"You, son of a bitch."
It's not the type of comment that usually gets said during an all candidates debate, but the race in Winnipeg Centre — and specifically NDP incumbent candidate Pat Martin — is far from typical.
Martin, the long-time MP, is well-known for his colourful language. He once called Conservative organizers "rat-faced whores" and recently made headlines for discussing his uncomfortable underwear in the Commons. So it was perhaps with a shrug that many residents in downtown Winnipeg responded to the NDP candidate's latest outburst towards an opponent, this time a local Green candidate who was prodding him on mental health issues in the riding.
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Martin has held Winnipeg Centre since 1997. In every election since, he has increased his percentage of support. In 2011, he won nearly double of the votes cast for his closest opponent, a Conservative. Nationally, the NDP candidate is known for his campaign against the asbestos industry — he onced worked in an asbestos mine — as well as his quest to end trans fats and abolish the penny.
Pat Martin tosses pennies in the air on Parliament Hill in 2012. (Fred Chartrand/The Canadian Press)
This year, however, the Liberals have targeted his seat. They've pumped resources and tried to draw attention to what they believe is a star candidate that can end Martin's 18-year run.
Robert-Falcon Ouellette is a 38-year-old Cree, a married father of five, with a PhD and two master's degrees, and who served in the Canadian Armed Forces and the naval reserves for 19 years. He arrived in Winnipeg four years ago to take a position as the program director for the aboriginal focus programs at the University of Manitoba and launched himself into the city's mayoral race last year. He came in third, without any organization, and was deemed a Cinderella story.
The local paper, the Winnipeg Free Press, called him 'The most interesting man in the game.'
He was courted by the NDP and met with leader Thomas Mulcair but decided last winter to run for the Liberals.
In a wide-ranging interview, Ouellette said he found Mulcair to be "very, very smart" but felt that Liberal Leader Justin Trudeau understood people better and that he'd be able to bring about more change with the Liberals.
"[Trudeau] was someone I would follow to the end of the Earth and go into combat with, if it came to it," he said.
Martin: 'He is full of shit, frankly'
Martin said his opponent is "deluded."
Ouellette began his campaign, according to the Winnipeg Free Press, by comparing himself and his run for office to executed Métis leader Louis Riel and the Red River Rebellion of 1869-70. He also suggested that Co-operative Commonwealth Federation leader Tommy Douglas would have voted for him if he could, because he's promoting policies that would make the NDP icon proud.
"The man seems to have more gall than Caesar … and he had all Gaul," Martin told HuffPost. "He claims to be like Louis Riel … [and has] a disturbing kind of messianic delusion."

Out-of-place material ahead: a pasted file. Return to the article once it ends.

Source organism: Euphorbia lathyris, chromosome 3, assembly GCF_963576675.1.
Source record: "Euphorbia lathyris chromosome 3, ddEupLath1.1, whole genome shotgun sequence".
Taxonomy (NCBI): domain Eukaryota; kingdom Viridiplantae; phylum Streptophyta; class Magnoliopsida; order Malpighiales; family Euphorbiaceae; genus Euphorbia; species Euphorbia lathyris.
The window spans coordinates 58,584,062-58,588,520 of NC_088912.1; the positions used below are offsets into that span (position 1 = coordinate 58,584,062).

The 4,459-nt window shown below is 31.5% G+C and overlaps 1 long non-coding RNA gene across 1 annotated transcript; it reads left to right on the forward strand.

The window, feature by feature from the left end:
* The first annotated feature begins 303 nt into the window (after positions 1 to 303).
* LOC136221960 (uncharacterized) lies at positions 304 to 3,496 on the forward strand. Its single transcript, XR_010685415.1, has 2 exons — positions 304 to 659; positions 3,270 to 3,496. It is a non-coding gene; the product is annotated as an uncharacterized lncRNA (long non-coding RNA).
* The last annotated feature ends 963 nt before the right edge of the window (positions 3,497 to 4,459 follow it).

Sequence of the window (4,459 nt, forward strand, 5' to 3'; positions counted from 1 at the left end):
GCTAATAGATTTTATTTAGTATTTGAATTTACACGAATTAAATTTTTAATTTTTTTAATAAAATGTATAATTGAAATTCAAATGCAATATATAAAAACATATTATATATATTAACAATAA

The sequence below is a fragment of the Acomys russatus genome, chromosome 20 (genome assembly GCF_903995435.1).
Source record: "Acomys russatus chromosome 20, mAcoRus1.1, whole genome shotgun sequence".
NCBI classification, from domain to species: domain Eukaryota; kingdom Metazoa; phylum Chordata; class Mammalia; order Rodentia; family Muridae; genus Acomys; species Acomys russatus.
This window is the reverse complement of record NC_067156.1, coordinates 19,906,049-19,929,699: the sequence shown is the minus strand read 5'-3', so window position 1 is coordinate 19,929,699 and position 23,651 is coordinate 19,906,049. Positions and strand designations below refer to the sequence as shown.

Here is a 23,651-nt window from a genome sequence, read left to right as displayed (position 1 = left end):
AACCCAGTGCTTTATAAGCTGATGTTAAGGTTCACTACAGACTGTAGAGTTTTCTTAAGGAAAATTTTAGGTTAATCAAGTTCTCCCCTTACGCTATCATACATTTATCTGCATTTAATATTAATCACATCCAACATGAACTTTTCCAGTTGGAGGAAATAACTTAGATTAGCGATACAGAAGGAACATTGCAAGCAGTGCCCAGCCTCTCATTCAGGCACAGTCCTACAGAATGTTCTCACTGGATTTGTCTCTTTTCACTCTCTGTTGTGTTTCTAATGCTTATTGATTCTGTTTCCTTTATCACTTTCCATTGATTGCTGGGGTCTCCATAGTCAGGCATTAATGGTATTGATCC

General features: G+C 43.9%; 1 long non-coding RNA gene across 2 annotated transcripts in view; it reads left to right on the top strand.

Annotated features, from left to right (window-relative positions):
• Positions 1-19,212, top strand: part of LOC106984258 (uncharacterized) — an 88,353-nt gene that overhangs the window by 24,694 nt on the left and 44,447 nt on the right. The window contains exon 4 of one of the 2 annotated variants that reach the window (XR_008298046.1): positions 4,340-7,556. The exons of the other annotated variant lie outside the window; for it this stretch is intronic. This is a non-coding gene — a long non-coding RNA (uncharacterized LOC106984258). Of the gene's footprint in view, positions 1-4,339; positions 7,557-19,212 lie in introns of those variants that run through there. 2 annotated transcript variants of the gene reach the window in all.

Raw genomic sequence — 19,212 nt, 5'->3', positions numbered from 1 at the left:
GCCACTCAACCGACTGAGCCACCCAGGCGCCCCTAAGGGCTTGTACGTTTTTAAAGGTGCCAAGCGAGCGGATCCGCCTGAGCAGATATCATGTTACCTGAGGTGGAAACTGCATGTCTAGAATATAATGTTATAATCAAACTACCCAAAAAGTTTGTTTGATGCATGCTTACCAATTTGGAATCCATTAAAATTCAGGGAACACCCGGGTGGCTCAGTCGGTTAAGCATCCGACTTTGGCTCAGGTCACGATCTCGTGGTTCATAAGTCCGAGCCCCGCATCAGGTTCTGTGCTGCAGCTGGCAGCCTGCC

"He is full of shit, frankly. I mean, who do you think you are? You show up, and three years later you are going to be the mayor of Winnipeg. And that doesn't work out, so, that's okay, I'll be the member of Parliament?" Martin told HuffPost.
Martin said his challenger settled on the Liberals only because he thought that party gave him better chances of winning. "That makes you a political slut, too."
Ouellette said he ran for Winnipeg's top job because he believed most people didn't have an "adequate understanding" of some of the important issues facing the city.
"There is this large divide that goes on in the city between indigenous people, francophones and people of European descent, but also some newcomers… . What I wanted to demonstrate is we actually have these common values that we share, but there's also many solutions to the large social issues facing each other," he said.
After the campaign was over, Ouellette said, he felt he had built up all this momentum and it would be a shame to let the opportunity to make change go by. So he turned to federal politics.
Ouellette raised in difficult circumstances
Ouellette's personal story is unusual.
He was born in Calgary, but his family is from Saskatchewan's Red Pheasant First Nation, northwest of Saskatoon. He was raised principally by what he described as a mother with little education who suffered from major depression. He said his father was a residential school survivor, an alcoholic who was in and out of the picture.
"There were times where we didn't have food on our table. There was no breakfast, there was no lunch, no supper."
He recalled once spending a whole summer homeless.
"We were camping out in city parks, travelling across the country, my mother looking for work. We ended up in Winnipeg, we did some couch surfing…. kids slept on the floor. It was on Colony Street.
"For me growing up, there was this realisation about what's really happening and going on in our country. And that a lot of people, perhaps in the middle class, don't, or sometimes fail to, understand."
When he was in Grade 7, his mother became concerned by his grades. He was flunking.
"She said we had to change the course for our family history … or you're going to end up just like your father," Ouellette recounted. "She saw an ad in the newspaper and said I'm going to send you to private school."
Ouellette chats with Liberal Leader Justin Trudeau. (Facebook: Robert-Falcon Ouellette)
Before taking the admission test, his mother bought him to Kmart. She borrowed $150 from her mother and bought Ouellette an Egyptian cotton shirt and a pair of MC hammer pants. She told him to "look people in the eye" when he got there.
"Show confidence. Demonstrate that you know who you are, and, when you look people in the eye, they think you have confidence, even if you're not confident."
Two weeks later, he received an acceptance letter from Strathcona-Tweedsmuir School — an elite Calgary private school where tuition was $10,000 in 1991, he said. It's now more than $20,000.
Ouellette said he asked his mother how she'd ever afford it. She told him she'd figure it out. She asked her employer for a letter stating that she made $50,000 — she was making $10 an hour — and had been employed for four years, he said, so she could get a bank loan. The employer reluctantly agreed.
"She paid the school fees and we went down to the school [where I] got myself a blazer, a tie, two shirts because that's all we could afford, and one pair of pants, and a pair of penny loafers and I was off into that school," he said.